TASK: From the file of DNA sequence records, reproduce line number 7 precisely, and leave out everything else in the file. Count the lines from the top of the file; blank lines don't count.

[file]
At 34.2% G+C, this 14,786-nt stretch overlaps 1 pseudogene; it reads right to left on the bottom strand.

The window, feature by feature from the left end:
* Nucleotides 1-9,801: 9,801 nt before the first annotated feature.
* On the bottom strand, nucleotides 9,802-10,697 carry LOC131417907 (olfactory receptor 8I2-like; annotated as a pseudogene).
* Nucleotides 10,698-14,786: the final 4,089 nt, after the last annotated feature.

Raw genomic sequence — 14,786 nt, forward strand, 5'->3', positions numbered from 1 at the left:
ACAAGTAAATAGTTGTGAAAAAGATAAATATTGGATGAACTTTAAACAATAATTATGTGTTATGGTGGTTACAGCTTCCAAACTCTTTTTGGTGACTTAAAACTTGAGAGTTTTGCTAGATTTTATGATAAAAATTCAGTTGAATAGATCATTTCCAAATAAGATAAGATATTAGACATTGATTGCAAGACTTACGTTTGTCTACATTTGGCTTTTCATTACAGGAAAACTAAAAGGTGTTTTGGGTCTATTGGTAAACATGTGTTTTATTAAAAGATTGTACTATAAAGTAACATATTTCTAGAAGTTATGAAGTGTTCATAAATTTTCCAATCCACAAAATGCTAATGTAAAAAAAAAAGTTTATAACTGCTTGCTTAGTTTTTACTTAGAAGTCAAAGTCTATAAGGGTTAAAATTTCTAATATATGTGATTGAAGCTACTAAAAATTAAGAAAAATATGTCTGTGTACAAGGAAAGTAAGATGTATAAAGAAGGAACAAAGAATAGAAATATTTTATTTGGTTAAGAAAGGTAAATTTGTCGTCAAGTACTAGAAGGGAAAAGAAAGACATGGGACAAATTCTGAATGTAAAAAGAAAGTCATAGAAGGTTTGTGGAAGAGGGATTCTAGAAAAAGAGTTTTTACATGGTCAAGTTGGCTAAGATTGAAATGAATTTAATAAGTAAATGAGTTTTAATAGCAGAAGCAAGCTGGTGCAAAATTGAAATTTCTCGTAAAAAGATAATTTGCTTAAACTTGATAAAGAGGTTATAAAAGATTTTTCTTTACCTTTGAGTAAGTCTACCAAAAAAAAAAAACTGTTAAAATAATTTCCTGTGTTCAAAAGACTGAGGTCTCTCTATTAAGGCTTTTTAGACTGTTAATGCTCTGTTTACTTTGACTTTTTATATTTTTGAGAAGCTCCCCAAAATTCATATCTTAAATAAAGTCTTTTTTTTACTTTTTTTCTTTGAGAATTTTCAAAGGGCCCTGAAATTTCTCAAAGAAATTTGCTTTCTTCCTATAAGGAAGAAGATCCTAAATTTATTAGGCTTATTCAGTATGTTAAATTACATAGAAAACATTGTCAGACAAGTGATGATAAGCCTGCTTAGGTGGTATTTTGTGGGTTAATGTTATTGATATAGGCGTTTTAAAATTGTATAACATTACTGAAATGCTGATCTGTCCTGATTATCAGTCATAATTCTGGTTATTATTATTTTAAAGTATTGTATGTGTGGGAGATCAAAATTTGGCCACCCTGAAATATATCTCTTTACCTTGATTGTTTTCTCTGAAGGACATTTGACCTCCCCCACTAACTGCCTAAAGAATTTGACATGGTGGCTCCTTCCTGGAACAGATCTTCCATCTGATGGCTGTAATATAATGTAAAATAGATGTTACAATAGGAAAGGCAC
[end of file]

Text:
ACAAGTAAATAGTTGTGAAAAAGATAAATATTGGATGAACTTTAAACAATAATTATGTGTTATGGTGGTTACAGCTTCCAAACTCTTTTTGGTGACTTAAAACTTGAGAGTTTTGCTAGATTTTATGATAAAAATTCAGTTGAATAGATCATTTCCAAATAAGATAAGATATTAGACATTGATTGCAAGACTTACGTTTGTCTACATTTGGCTTTTCATTACAGGAAAACTAAAAGGTGTTTTGGGTCTATTGGTAAACATGTGTTTTATTAAAAGATTGTACTATAAAGTAACATATTTCTAGAAGTTATGAAGTGTTCATAAATTTTCCAATCCACAAAATGCTAATGTAAAAAAAAAAGTTTATAACTGCTTGCTTAGTTTTTACTTAGAAGTCAAAGTCTATAAGGGTTAAAATTTCTAATATATGTGATTGAAGCTACTAAAAATTAAGAAAAATATGTCTGTGTACAAGGAAAGTAAGATGTATAAAGAAGGAACAAAGAATAGAAATATTTTATTTGGTTAAGAAAGGTAAATTTGTCGTCAAGTACTAGAAGGGAAAAGAAAGACATGGGACAAATTCTGAATGTAAAAAGAAAGTCATAGAAGGTTTGTGGAAGAGGGATTCTAGAAAAAGAGTTTTTACATGGTCAAGTTGGCTAAGATTGAAATGAATTTAATAAGTAAATGAGTTTTAATAGCAGAAGCAAGCTGGTGCAAAATTGAAATTTCTCGTAAAAAGATAATTTGCTTAAACTTGATAAAGAGGTTATAAAAGATTTTTCTTTACCTTTGAGTAAGTCTACCAAAAAAAAAAAACTGTTAAAATAATTTCCTGTGTTCAAAAGACTGAGGTCTCTCTATTAAGGCTTTTTAGACTGTTAATGCTCTGTTTACTTTGACTTTTTATATTTTTGAGAAGCTCCCCAAAATTCATATCTTAAATAAAGTCTTTTTTTTACTTTTTTTCTTTGAGAATTTTCAAAGGGCCCTGAAATTTCTCAAAGAAATTTGCTTTCTTCCTATAAGGAAGAAGATCCTAAATTTATTAGGCTTATTCAGTATGTTAAATTACATAGAAAACATTGTCAGACAAGTGATGATAAGCCTGCTTAGGTGGTATTTTGTGGGTTAATGTTATTGATATAGGCGTTTTAAAATTGTATAACATTACTGAAATGCTGATCTGTCCTGATTATCAGTCATAATTCTGGTTATTATTATTTTAAAGTATTGTATGTGTGGGAGATCAAAATTTGGCCACCCTGAAATATATCTCTTTACCTTGATTGTTTTCTCTGAAGGACATTTGACCTCCCCCACTAACTGCCTAAAGAATTTGACATGGTGGCTCCTTCCTGGAACAGATCTTCCATCTGATGGCTGTAATATAATGTAAAATAGATGTTACAATAGGAAAGGCAC